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aura  australia  choices australia  computer savvy  kindle  kobo  library books  onyx max  physical  reader  readers  reading  tech world 
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Preview: MobileRead Forums - Which one should I buy?

MobileRead Forums - Which one should I buy?



Looking for the optimal reader? Unsatisfied with all of them? Get help from our expert forum members



Last Build Date: Thu, 18 Jan 2018 05:54:57 GMT

 



eReader - Limited choices in Australia

Mon, 15 Jan 2018 21:15:12 GMT

G'day everyone! I'd like to enter the eReader world, but have found that my choices here in Australia are rather limited. We only seem to have brick and mortar access to Kindle or Kobo. I am hesitant to buy from an overseas online seller, as Australia has excellent consumer protection laws and trying to negotiate returns with overseas vendors seems tricky. Between Kindle and Kobo, I am currently leaning towards a Kobo (Aura One or Aura H2O 2), however with reservations. Here is my thinking: Pro Kobo arguments: 1. Epub integration is important to me. Kobo does this natively, Kindle requires an additional step. 2. I like the option of being able to borrow library books. In Australia, Kindle is currently not supported by our libraries. 3. I am computer savvy and like the idea of having a reader that is more customisable. Against Kobo arguments: 1. There appears to be an issue with quality control. From reading online and speaking to owners, it sounds like there are quite a few Kobo lemons around. 2. It seems Kobo is pricey. H2O 2 is A$230 and the Aura One A$350! Even waiting for a 20% off sale still makes this a pricey option. While Kindle prices are comparable, people seem to rate their quality higher. Some other factors influencing my decision: 1. I am computer savvy, so don't mind having to do a bit of converting to be able to access epub or library books on a different device. Calibre seems the go to tool here. 2. I like the idea of having a waterproof reader. We have a pool and live by the beach, so it's nice not having to worry about water damage. 3. If another reader was available internationally which met my requirements and was significantly cheaper, I would also consider that. Thanks for staying with me. As you can see, I really want to get this right and have a reader I'll get a lot out of. Looking forward to reading your comments. :)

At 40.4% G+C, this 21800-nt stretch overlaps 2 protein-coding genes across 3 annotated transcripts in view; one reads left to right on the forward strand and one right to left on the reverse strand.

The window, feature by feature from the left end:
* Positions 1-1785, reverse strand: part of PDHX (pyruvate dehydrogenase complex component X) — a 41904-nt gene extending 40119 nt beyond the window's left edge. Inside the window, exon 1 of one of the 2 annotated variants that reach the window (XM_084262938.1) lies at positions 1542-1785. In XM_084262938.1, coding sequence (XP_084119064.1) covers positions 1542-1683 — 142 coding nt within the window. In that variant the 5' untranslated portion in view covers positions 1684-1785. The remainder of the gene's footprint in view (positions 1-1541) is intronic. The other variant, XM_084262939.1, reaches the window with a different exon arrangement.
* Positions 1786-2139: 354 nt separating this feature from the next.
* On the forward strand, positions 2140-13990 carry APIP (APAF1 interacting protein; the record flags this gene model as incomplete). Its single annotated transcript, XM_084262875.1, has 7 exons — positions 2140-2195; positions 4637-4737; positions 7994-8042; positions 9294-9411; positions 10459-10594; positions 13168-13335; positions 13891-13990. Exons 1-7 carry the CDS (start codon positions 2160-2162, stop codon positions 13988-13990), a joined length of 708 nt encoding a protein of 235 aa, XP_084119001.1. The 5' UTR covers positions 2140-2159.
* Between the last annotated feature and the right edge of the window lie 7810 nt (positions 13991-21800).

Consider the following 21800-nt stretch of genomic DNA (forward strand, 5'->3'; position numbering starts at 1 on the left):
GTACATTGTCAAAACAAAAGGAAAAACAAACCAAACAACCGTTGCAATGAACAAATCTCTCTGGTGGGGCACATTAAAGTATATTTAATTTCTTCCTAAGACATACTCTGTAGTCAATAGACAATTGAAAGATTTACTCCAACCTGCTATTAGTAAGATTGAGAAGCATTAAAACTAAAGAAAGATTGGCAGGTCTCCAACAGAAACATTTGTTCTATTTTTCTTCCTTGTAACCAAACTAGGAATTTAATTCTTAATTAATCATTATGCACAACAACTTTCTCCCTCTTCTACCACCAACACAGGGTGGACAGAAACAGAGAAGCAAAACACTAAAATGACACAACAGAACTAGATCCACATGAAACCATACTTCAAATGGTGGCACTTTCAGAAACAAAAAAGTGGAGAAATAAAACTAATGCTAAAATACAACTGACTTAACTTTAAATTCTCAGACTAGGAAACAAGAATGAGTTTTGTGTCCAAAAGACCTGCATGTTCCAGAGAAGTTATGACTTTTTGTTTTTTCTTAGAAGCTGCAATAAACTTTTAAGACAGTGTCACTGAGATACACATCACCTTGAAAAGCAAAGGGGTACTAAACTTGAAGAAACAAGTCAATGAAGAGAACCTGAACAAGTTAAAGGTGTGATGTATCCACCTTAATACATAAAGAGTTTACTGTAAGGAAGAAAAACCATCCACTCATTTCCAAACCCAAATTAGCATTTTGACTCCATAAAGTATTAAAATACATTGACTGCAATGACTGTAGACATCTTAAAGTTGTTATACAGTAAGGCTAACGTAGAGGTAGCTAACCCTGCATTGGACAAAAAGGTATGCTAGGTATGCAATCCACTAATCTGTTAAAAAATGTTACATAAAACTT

Onyx Max or N96

Sun, 14 Jan 2018 12:06:08 GMT

I already have the Sony Digital Paper and a six inch beook reader. Now deciding between the Onyx Max or N96 Any thoughts? teotjunk



Android e-reader with physical page buttons

Sat, 13 Jan 2018 15:31:52 GMT

The Energy Sistem and Inkbook lines seem pretty promising so far. There's also a plethora of Chinese built models but it's difficult to understand why I should choose one model over another. Amusingly it seems most devices in this category are in fact reskins of Boyue models. Any recommendations? Also, are there alternative apps to FB2 reader that are suitable for reading books with physical page buttons?



What will e-readers be like 10 years from now?

Sun, 07 Jan 2018 16:56:47 GMT

Hi folks, I've got lots of e-readers, and I love them all. I am very pleased that Kindle are pushing in the direction of physical buttons. I hope we are entering a post-touch-screen phase in the tech world. I like that Kobo are paying attention to the colour of light on their devices - with the popularity of apps like flux and operating systems having similar functions integrated as standard, I am sure warmer colour temperatures will be something coming as standard on most e-readers. What do you think e-readers will be like ten years from now? Colour screens are an obvious way forward. Do you think this will take off? Will e-ink continue to dominate? Will it develop to offer quicker response times, thereby allowing PDF documents to be read more conveniently? What other possible developments are there that may or may not happen? Do you think e-readers will be influenced by the emerging 'smart home' or 'internet of things' trend in the tech world?